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Long-term protection against a virulent field isolate of infectious laryngotracheitis virus induced by inactivated, recombinant, and modified live virus vaccines in commercial layers
- Palomino-Tapia, Victor A., Zavala, Guillermo, Cheng, Sunny, García, Maricarmen
- Avian pathology 2019 v.48 no.3 pp. 209-220
- Gallid alphaherpesvirus 1, chick embryos, antigens, respiratory tract diseases, live vaccines, Fowlpox virus, poultry diseases, pullets, viruses, recombinant vaccines, vaccination, viral load, virulence, virus replication, signs and symptoms (animals and humans), tissue culture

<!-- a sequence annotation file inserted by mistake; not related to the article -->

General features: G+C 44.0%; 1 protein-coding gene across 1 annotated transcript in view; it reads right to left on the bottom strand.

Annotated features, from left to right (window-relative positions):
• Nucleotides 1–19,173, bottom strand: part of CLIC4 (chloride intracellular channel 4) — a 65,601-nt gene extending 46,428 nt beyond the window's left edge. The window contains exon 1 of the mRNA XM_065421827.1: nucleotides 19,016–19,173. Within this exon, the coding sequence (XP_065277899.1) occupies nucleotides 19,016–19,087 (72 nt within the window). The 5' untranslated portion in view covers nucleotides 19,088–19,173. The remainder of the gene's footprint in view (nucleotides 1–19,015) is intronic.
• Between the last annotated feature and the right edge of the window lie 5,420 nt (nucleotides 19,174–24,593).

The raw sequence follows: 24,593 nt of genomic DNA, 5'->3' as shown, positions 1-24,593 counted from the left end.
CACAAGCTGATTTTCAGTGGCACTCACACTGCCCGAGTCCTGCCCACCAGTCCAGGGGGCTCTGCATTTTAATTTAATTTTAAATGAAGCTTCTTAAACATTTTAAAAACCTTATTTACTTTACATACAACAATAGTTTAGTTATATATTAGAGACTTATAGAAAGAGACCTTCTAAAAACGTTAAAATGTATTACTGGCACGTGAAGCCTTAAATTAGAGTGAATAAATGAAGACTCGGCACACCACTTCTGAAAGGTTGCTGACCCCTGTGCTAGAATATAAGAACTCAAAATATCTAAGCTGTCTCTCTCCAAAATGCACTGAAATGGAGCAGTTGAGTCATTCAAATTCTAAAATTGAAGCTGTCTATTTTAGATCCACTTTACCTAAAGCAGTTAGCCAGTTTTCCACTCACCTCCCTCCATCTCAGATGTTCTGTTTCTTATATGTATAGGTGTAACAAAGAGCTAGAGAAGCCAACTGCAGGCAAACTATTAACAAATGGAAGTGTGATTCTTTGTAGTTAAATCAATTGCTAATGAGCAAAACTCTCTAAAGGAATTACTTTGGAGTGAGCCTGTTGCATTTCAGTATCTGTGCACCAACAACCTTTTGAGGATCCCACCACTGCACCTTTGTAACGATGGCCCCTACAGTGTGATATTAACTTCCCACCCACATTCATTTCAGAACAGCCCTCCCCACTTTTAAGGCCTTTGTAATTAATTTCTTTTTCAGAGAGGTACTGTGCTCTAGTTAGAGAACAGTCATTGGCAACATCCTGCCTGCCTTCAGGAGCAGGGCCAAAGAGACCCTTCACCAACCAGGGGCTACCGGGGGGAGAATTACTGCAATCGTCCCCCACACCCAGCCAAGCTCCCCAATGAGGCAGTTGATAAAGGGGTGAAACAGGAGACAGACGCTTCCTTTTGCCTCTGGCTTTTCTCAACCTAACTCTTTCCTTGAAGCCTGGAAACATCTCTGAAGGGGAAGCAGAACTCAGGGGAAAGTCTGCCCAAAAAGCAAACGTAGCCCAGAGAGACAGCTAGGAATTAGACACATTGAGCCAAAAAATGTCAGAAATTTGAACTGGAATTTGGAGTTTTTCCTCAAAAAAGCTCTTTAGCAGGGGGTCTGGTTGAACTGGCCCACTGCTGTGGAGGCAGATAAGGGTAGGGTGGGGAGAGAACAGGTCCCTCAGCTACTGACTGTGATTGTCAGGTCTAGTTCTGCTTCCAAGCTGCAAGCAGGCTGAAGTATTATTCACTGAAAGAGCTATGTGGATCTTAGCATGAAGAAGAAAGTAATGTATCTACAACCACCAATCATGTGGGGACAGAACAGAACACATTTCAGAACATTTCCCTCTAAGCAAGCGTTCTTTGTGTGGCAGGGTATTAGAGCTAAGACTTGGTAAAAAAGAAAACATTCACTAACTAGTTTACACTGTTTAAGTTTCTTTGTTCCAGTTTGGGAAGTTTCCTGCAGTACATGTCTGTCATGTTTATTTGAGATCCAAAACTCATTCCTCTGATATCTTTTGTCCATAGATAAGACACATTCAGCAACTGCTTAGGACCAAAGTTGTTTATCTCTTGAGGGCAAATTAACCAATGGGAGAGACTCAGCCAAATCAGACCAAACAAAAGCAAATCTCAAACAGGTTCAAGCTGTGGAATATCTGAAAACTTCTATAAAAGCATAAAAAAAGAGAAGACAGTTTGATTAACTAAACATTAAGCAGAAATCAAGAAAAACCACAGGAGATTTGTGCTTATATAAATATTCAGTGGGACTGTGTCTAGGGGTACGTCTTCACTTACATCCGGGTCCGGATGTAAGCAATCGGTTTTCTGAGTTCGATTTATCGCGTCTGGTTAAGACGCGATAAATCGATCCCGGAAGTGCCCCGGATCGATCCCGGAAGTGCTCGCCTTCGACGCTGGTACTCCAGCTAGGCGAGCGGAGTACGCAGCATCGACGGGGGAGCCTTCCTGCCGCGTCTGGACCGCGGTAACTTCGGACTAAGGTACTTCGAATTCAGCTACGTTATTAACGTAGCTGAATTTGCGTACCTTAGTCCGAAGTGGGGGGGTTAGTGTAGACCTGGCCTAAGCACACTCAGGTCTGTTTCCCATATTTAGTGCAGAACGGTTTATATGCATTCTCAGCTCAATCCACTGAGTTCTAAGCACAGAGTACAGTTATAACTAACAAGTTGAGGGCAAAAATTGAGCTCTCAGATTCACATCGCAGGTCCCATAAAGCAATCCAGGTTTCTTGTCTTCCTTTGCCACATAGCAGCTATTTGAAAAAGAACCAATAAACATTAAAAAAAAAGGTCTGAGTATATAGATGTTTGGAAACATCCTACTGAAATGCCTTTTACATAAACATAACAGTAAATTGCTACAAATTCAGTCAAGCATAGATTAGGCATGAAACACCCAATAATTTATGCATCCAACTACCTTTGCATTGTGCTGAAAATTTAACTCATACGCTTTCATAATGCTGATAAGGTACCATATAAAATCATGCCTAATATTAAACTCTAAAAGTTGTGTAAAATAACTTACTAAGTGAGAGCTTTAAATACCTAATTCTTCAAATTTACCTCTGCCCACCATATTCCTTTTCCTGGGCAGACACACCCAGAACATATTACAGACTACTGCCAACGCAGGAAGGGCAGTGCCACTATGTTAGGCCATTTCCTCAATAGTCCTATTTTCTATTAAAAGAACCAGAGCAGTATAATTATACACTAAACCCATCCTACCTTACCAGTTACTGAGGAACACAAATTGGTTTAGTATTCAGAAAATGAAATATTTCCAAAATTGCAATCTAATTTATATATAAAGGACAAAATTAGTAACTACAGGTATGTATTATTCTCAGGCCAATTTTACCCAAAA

- Infectious laryngotracheitis (ILT) is an acute respiratory disease of chickens controlled through vaccination with live-modified attenuated vaccines, the chicken embryo origin (CEO) vaccines and the tissue-culture origin (TCO) vaccines. Recently, novel recombinant vaccines have been developed using herpesvirus of turkey (HVT) and fowl pox virus (FPV) as vectors to express ILTV immunogens for protection against ILT. The objective of this study was to assess the protection efficacy against ILT induced by recombinants, live-modified attenuated, and inactivated virus vaccines when administered alone or in combination. Commercial layer pullets were vaccinated with one or more vaccines and challenged at 35 (35 WCH) or 74 weeks of age (74 WCH). Protection was assessed by scoring clinical signs; and by determining the challenge viral load in the trachea at five days post-challenge. The FPV-LT vaccinated birds were not protected when challenged at 35 weeks; the HVT-LT and TCO vaccines in combination provided protection similar to that observed in chickens vaccinated with either HVT-LT or TCO vaccines when challenged at 35 weeks, whereas protection induced by vaccination with HVT-LT followed by TCO was superior in the 74 WCH group compared with the 35 WCH group. Birds given the inactivated ILT vaccine had fewer clinical signs and/or lower viral replication at 74 WCH when combined with TCO or HVT-LT, but not when given alone. Finally, the CEO-vaccinated birds had top protection as indicated by reduction of clinical signs and viral replication when challenged at 35 weeks (74 weeks not done). These results suggest that certain vaccine combinations may be successful to produce long-term protection up to 74 weeks of age against ILT.